Has the current pandemic affected the workings of the band at all?
It’s fucked everything up! I try not to think about it too much or my anxiety levels rocket. We only lost about five booked shows in March but not being able to arrange any UK or European tours in support of the album has been very frustrating, and that’s without the additional shitshow that is Brexit. Releasing the album, making videos, doing promotion, etc has been a ball-ache but we’re muddling through, and we just couldn’t delay the release any longer. Thankfully, our label agreed.
You have released a new single titled Brave Starts Here. What can you tell us about that?
The title came from an inspiring TED Talk by Lizzie Velasquez but, lyrically, it straddles a few different themes: heartbreak, resignation, courage and change. It’s also a bluegrass punk rock tribute to our good tour buddies and label-mates, Larry & His Flask. I miss that band so much.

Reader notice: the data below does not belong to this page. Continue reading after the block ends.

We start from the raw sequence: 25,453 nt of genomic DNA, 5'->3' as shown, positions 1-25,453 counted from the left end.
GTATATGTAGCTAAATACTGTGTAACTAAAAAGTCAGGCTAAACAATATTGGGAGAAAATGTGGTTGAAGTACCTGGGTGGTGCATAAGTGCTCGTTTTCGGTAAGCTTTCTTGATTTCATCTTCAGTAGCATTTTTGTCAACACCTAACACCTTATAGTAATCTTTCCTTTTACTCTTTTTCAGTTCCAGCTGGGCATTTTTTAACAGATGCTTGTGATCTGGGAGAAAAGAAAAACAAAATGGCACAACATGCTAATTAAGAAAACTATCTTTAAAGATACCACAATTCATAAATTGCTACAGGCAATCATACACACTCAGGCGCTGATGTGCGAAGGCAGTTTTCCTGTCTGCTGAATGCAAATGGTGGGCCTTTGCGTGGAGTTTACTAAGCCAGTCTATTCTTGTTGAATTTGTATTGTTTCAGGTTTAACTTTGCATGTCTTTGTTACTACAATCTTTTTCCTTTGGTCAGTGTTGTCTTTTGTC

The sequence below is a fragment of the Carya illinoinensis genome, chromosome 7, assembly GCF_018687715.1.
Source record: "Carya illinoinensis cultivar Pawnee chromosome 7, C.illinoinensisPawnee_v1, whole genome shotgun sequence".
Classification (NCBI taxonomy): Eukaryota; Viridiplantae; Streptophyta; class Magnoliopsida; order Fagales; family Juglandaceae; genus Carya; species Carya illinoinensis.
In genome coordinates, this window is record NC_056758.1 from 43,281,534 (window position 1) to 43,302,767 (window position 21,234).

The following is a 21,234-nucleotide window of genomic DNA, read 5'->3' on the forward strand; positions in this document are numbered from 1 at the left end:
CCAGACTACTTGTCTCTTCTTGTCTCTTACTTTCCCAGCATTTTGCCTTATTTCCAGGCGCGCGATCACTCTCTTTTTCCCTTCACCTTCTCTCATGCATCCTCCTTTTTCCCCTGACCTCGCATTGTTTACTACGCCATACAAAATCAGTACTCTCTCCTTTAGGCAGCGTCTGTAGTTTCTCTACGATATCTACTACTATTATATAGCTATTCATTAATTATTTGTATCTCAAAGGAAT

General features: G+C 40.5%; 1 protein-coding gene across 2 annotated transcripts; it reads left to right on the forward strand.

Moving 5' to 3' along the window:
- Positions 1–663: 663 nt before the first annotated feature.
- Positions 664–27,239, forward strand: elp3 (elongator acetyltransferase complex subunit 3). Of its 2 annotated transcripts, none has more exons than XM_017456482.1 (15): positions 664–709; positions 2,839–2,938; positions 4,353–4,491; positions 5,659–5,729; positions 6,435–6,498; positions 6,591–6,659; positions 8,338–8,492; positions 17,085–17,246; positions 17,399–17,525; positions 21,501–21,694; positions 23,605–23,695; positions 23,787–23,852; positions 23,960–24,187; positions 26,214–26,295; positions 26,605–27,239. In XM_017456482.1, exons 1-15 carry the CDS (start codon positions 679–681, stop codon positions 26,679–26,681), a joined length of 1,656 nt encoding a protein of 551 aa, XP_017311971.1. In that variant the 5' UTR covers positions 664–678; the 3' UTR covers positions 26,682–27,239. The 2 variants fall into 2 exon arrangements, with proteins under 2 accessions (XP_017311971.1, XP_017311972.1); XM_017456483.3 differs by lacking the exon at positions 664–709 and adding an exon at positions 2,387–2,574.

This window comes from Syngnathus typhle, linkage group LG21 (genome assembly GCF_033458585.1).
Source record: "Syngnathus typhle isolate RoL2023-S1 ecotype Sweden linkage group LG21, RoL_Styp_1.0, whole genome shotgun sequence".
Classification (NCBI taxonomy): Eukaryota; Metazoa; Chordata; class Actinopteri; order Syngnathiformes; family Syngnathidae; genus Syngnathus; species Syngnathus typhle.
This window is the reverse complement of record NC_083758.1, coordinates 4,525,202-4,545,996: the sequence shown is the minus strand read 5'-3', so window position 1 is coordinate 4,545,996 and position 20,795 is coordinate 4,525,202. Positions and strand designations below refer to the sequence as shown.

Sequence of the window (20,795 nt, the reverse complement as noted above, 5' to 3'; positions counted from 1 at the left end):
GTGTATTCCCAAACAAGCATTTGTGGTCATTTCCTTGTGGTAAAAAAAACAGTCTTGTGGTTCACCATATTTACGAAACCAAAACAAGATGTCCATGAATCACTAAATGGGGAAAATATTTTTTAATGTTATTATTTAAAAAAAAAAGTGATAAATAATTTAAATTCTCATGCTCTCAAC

Do you have any more singles planned for release? If so, when can we expect them to be released?
We put out The Golden Hind, a punk rock rager, in mid-December, and Fear Up, the final single from the album, came out on the 15th January. It’s our attempt to sound like Morricone conducting the Constantines. I’d love to be releasing proper singles on 7″ vinyl but that’s pretty unfeasible right now. We’ve done a couple homegrown videos too, which has been a lot of fun, and a good distraction from all the madness.
Do you have any tour dates planned for once the pandemic has ended?
We only have two dates booked at the moment, 2000 Trees festival and a London gig in October. I don’t feel very optimistic about festivals happening this year so that leaves us with the one date! If things pick up, we’ll book a whole tour around the London show. I don’t think there’s any point in booking shows before summer but I can understand why some bands are still doing so. Hope springs eternal.
Any last words for the fans?
Hello fans. Very sorry it took us so long to finish the album. We hope it lives up to your expectations. If we don’t manage to play your town this year, due to the twin troughs of Brexit and Covid, we’ll do our best next year. Also, we’re hoping to release a second record this year, featuring unused material from the album sessions plus some other new songs. Watch this space!